“There was a real relationship there with a lot of guys,” Stevens said. “Rightfully so — they had an incredible year last year. They had a personal connection. There’s a care, both ways. Human beings are human beings, that’s going to be the way it is. To think guys on the team or coaches or anybody else in the organization can just walk back on the court and everything is fine is not the way it is.
“This is a really, really tough situation, but we’re going to be forward-focused.”
In his opening statement, Stevens shared a concern about how social media speculated about the situation.
“We have a lot of talented women in our organization, and I thought yesterday was really hard on them,” Stevens said, welling up a bit. “I think that nobody can control Twitter speculation, rampant [expletive], but I do think that we as an organization have a responsibility to be there and support them now, because a lot of people were dragged unfairly into that.”
Grousbeck shared a similar concern.
“It’s unfortunate that female staff members of the Celtics have been dragged into the public eye unwillingly and inappropriately. We take a strong stand against that, and we regret it for them.”
Stevens confirmed the reports that Mazzulla will replace Udoka for the 2022-23 season.
“It’s not an easy timing for him, or the rest of the staff, but he’s an exceptionally sharp and talented person,” Stevens said. “I believe strongly in him and his ability to lead people and his ability to galvanize a room and get them behind him. Also his ability to organize and understand what comes with running a team during the season.”
“They’re a really good group,” Stevens added of the coaching staff. “They’re going to need to pull together. They’re going to need to support each other.”
Stevens had eight successful seasons as the Celtics’ coach before transitioning to his front office role a year ago. But he didn’t think about returning to the bench.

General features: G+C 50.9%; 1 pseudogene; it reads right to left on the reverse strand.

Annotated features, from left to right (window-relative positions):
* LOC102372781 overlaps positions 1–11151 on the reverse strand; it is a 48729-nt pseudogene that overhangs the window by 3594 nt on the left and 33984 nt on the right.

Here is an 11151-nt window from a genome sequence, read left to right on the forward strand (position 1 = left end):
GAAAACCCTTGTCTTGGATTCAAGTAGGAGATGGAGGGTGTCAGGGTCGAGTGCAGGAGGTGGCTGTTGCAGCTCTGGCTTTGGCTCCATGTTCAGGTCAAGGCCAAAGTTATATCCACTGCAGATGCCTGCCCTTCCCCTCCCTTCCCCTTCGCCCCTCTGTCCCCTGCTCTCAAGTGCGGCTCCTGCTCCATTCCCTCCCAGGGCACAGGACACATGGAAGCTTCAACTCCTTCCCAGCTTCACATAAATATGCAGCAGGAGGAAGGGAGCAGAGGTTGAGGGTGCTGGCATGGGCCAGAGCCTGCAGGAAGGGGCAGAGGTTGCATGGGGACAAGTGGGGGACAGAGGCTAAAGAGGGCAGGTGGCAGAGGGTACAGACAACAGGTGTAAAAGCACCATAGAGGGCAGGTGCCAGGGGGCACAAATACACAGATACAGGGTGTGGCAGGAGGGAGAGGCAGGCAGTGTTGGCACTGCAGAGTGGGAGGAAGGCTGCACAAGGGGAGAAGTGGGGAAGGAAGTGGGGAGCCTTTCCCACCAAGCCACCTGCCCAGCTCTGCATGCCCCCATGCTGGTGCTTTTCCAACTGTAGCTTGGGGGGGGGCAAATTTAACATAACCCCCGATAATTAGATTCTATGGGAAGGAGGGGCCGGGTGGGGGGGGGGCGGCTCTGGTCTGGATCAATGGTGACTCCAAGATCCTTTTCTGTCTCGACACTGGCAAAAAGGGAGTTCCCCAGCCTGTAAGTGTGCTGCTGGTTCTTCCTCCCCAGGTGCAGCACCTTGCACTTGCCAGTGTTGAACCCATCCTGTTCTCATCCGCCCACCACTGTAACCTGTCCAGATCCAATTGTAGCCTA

“Joe’s the best choice to do that — by a long shot,” Stevens said.
What if the Celtics, who have championship aspirations, don’t play as well as he’d like?
“Absolutely not,” Stevens said.
“There’s a lot of factors in play, I wouldn’t necessarily even want to do that,” Stevens added.
Grousbeck though seemed open to the idea of Stevens returning to the bench on an interim basis.
“We had a conversation, a brief one,” Grousbeck said.
Grousbeck spoke highly though of Mazzulla afterward.
Shortly after it was reported that Mazzulla would be the Celtics’ interim coach, news of Mazzulla’s arrests and charges during his time at West Virginia (where he played on the basketball team from 2006-11) resurfaced.
Stevens said he’s known Mazzulla since the latter joined the Maine Red Claws’ coaching staff in 2016. He hired Mazzulla as an assistant for his squad in 2019, saying he vetted Mazzulla before hiring him.
“When we were considering hiring him as an assistant, I vetted that and the incidents when he was in college really thoroughly,” Stevens said. “I’ll tell you this: I believe in Joe’s substance as a person. I believe strongly. He’s been very open with me about how those moments have impacted him in every which way. You can see it in the way he carries himself.”
Stevens believes that Mazzulla has grown a lot since those days.
“You probably have seen articles written around that time that I’m sure I read three years ago before I hired him as an assistant,” Stevens said. “I believe strongly that that probably shaped him into who he is today, in a really, really good way. He’ll be the first to tell you he’s 110 percent accountable for that. I’ll be the first to tell you I believe him.”
With one coach departing, it’d make sense for the Celtics to add another coach to the staff. Stevens was open to the idea when asked on Friday.
“We haven’t gone into a ton of discussions about adding to the staff,” Stevens said. “I think the staff checks a lot of boxes as is. There may be an addition.”
Sports Illustrated‘s Chris Mannix named Frank Vogel as someone who could potentially be added to the staff.